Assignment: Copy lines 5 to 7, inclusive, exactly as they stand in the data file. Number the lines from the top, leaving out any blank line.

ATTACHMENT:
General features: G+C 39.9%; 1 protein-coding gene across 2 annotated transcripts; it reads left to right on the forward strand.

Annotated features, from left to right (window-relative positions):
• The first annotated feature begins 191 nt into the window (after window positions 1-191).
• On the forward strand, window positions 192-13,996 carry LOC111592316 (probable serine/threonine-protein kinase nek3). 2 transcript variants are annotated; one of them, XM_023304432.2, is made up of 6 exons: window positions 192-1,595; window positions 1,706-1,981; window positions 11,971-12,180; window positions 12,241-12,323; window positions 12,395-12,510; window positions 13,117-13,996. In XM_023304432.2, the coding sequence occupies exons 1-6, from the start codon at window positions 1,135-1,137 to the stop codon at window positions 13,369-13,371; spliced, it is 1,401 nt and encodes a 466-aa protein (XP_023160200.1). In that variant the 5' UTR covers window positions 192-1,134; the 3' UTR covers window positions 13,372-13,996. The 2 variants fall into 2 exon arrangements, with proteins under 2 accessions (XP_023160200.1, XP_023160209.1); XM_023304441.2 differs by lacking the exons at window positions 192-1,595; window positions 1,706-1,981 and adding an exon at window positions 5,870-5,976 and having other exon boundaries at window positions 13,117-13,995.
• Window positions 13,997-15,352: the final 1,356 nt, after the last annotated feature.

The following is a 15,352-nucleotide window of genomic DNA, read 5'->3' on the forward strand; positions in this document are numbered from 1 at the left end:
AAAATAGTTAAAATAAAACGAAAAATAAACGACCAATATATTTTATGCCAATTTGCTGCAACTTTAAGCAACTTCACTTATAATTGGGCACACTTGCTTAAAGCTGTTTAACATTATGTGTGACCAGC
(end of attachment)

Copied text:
• Window positions 13,997-15,352: the final 1,356 nt, after the last annotated feature.

The following is a 15,352-nucleotide window of genomic DNA, read 5'->3' on the forward strand; positions in this document are numbered from 1 at the left end:
AAAATAGTTAAAATAAAACGAAAAATAAACGACCAATATATTTTATGCCAATTTGCTGCAACTTTAAGCAACTTCACTTATAATTGGGCACACTTGCTTAAAGCTGTTTAACATTATGTGTGACCAGC